If your friend tells you they have a disease, and you tell someone else, are you breaking HIPAA? No.
In order to break HIPAA you have to first be a covered entity. An example of a covered entity is a Doctor (or provider).
If you tell Google or Facebook that you have some kind of condition, that information is not covered by HIPAA because they are not a medical provider, and therefore have no legal obligation to keep that information private.
If Google or Facebook were being used by your doctor's office or something, then they would need to comply with HIPAA, but it doesn't seem like this is the case here.
source for what OP is talking about: https://privacyruleandresearch.nih.gov/pr_06.asp
> The Privacy Rule applies only to covered entities. Many organizations that use, collect, access, and disclose individually identifiable health information will not be covered entities, and thus, will not have to comply with the Privacy Rule.
The GDPR is a very broad axe, for an organization that isn't a federation and doesn't have a real federal government, the way the US does. The US has legal options and a legal framework that we don't have.
What’s interesting here is: I don’t know much about HIPAA, but I know a bit about the increasing regulation of health apps in the EU. The law is a bit muddy. But you could argue that apps, which gather health data and apply some kind of algorithm to it that helps you understand your body in a better way, fall under the coming Medical Device Regulation. This law will be effective in May 2020.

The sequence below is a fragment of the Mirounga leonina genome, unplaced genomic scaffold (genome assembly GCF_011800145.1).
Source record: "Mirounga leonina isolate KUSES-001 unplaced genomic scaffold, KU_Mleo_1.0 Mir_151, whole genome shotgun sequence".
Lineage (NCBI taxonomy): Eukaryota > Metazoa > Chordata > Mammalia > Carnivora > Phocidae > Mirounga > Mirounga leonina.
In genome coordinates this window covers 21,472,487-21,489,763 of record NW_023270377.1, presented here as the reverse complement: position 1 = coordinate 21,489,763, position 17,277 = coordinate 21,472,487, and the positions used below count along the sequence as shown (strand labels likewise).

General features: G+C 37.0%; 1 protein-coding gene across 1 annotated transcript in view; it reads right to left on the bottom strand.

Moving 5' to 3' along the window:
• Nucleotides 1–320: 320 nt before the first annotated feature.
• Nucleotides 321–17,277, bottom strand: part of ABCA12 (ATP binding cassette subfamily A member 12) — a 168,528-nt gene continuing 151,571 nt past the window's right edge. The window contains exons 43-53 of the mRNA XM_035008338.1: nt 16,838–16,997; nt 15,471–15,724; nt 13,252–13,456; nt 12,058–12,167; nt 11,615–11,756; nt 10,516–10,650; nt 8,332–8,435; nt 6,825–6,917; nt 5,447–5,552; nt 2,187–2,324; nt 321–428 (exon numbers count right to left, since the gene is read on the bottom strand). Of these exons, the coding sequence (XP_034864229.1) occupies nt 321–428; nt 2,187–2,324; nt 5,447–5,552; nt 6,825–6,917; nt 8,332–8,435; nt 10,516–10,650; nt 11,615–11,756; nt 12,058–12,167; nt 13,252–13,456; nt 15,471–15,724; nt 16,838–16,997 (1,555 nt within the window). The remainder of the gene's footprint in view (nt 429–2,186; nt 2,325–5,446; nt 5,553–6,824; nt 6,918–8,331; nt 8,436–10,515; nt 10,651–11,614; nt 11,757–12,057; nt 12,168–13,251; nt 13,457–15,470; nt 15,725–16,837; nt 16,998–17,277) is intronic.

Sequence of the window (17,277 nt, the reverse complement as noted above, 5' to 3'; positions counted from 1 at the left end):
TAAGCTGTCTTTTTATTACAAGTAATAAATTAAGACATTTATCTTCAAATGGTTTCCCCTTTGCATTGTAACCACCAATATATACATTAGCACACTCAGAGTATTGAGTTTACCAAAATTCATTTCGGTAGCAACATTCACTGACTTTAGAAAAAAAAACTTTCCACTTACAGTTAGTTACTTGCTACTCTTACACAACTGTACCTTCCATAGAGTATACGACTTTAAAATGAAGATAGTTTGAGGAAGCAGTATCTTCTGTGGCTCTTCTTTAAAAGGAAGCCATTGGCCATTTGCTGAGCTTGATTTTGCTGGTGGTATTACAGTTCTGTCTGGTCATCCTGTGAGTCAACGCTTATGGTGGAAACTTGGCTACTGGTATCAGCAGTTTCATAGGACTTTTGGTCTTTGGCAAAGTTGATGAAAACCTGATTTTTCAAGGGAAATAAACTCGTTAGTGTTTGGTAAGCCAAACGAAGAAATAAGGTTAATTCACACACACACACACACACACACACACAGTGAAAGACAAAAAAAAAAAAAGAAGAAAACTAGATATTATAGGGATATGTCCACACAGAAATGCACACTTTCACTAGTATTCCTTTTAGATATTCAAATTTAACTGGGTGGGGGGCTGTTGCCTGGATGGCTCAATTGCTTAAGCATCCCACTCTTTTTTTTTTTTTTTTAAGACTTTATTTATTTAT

I would certainly hope they do fall under that regulation. Otherwise, I can certainly see a few developers manipulating their algorithms for health apps in a way to change people's behaviors in order to reinforce some belief the app developer may have.
Could you clarify here? It sounds like there's a sub-text, but I apparently lack the context to "get it".
It would be to allow you to see what the apps are doing, and prevent them from doing what you don't approve of. Including apple apps.
It could be as simple as: prevent this app from using the network.
Furthermore, what if the app tells me that it needs network access to get calendar info or something along those lines - and then actually uses the network for that -, then subsequently uses the network access to siphon off my personal info? Certainly if you had the ability to "see" what an app is doing, you might be able to catch that, but that's well beyond the grasp of most users. Better to be able to inherently trust the app because it was built by a trusted 3rd party. Certainly I agree that it would be nice to be able to disable network access to any app I felt like though.
But, most people on HN don’t seem to understand Apple’s priorities. This is how it should be.
iOS really doesn’t trust third party keyboards.